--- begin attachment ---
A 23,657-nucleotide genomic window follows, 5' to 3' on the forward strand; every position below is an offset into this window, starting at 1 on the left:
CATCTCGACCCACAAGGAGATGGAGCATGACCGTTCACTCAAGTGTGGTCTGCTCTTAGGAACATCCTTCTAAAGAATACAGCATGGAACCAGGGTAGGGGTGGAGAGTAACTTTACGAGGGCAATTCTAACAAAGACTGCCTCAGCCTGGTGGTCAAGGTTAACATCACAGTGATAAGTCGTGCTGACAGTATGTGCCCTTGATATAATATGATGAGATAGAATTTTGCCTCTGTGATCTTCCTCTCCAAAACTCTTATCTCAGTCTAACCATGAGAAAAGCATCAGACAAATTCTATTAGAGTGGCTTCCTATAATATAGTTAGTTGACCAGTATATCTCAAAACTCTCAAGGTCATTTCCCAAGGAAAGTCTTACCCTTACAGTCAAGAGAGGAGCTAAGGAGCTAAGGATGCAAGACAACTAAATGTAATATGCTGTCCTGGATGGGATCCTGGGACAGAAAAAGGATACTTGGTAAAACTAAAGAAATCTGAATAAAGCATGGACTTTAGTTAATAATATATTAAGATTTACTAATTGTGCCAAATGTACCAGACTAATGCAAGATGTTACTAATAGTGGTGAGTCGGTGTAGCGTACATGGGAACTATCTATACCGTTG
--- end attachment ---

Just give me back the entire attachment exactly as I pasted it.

A 23,657-nucleotide genomic window follows, 5' to 3' on the forward strand; every position below is an offset into this window, starting at 1 on the left:
CATCTCGACCCACAAGGAGATGGAGCATGACCGTTCACTCAAGTGTGGTCTGCTCTTAGGAACATCCTTCTAAAGAATACAGCATGGAACCAGGGTAGGGGTGGAGAGTAACTTTACGAGGGCAATTCTAACAAAGACTGCCTCAGCCTGGTGGTCAAGGTTAACATCACAGTGATAAGTCGTGCTGACAGTATGTGCCCTTGATATAATATGATGAGATAGAATTTTGCCTCTGTGATCTTCCTCTCCAAAACTCTTATCTCAGTCTAACCATGAGAAAAGCATCAGACAAATTCTATTAGAGTGGCTTCCTATAATATAGTTAGTTGACCAGTATATCTCAAAACTCTCAAGGTCATTTCCCAAGGAAAGTCTTACCCTTACAGTCAAGAGAGGAGCTAAGGAGCTAAGGATGCAAGACAACTAAATGTAATATGCTGTCCTGGATGGGATCCTGGGACAGAAAAAGGATACTTGGTAAAACTAAAGAAATCTGAATAAAGCATGGACTTTAGTTAATAATATATTAAGATTTACTAATTGTGCCAAATGTACCAGACTAATGCAAGATGTTACTAATAGTGGTGAGTCGGTGTAGCGTACATGGGAACTATCTATACCGTTG